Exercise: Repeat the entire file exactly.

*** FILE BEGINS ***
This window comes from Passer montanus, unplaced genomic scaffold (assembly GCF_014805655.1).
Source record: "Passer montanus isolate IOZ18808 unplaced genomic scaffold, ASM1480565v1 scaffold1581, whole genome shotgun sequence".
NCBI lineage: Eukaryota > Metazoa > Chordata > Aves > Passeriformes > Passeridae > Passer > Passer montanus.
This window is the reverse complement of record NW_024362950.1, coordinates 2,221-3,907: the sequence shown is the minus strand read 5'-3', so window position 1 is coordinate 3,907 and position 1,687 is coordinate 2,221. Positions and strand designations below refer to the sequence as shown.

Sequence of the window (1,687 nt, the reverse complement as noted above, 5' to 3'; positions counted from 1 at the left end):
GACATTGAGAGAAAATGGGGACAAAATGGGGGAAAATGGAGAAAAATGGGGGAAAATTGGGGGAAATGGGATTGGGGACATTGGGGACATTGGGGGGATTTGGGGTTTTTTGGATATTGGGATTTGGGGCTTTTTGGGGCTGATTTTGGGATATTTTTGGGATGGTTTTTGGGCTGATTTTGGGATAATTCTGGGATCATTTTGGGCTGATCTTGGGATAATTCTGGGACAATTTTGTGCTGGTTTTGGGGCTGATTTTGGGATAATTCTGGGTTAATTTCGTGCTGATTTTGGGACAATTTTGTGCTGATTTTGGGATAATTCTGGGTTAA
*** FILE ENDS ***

This window comes from Passer montanus, unplaced genomic scaffold (assembly GCF_014805655.1).
Source record: "Passer montanus isolate IOZ18808 unplaced genomic scaffold, ASM1480565v1 scaffold1581, whole genome shotgun sequence".
NCBI lineage: Eukaryota > Metazoa > Chordata > Aves > Passeriformes > Passeridae > Passer > Passer montanus.
This window is the reverse complement of record NW_024362950.1, coordinates 2,221-3,907: the sequence shown is the minus strand read 5'-3', so window position 1 is coordinate 3,907 and position 1,687 is coordinate 2,221. Positions and strand designations below refer to the sequence as shown.

Sequence of the window (1,687 nt, the reverse complement as noted above, 5' to 3'; positions counted from 1 at the left end):
GACATTGAGAGAAAATGGGGACAAAATGGGGGAAAATGGAGAAAAATGGGGGAAAATTGGGGGAAATGGGATTGGGGACATTGGGGACATTGGGGGGATTTGGGGTTTTTTGGATATTGGGATTTGGGGCTTTTTGGGGCTGATTTTGGGATATTTTTGGGATGGTTTTTGGGCTGATTTTGGGATAATTCTGGGATCATTTTGGGCTGATCTTGGGATAATTCTGGGACAATTTTGTGCTGGTTTTGGGGCTGATTTTGGGATAATTCTGGGTTAATTTCGTGCTGATTTTGGGACAATTTTGTGCTGATTTTGGGATAATTCTGGGTTAA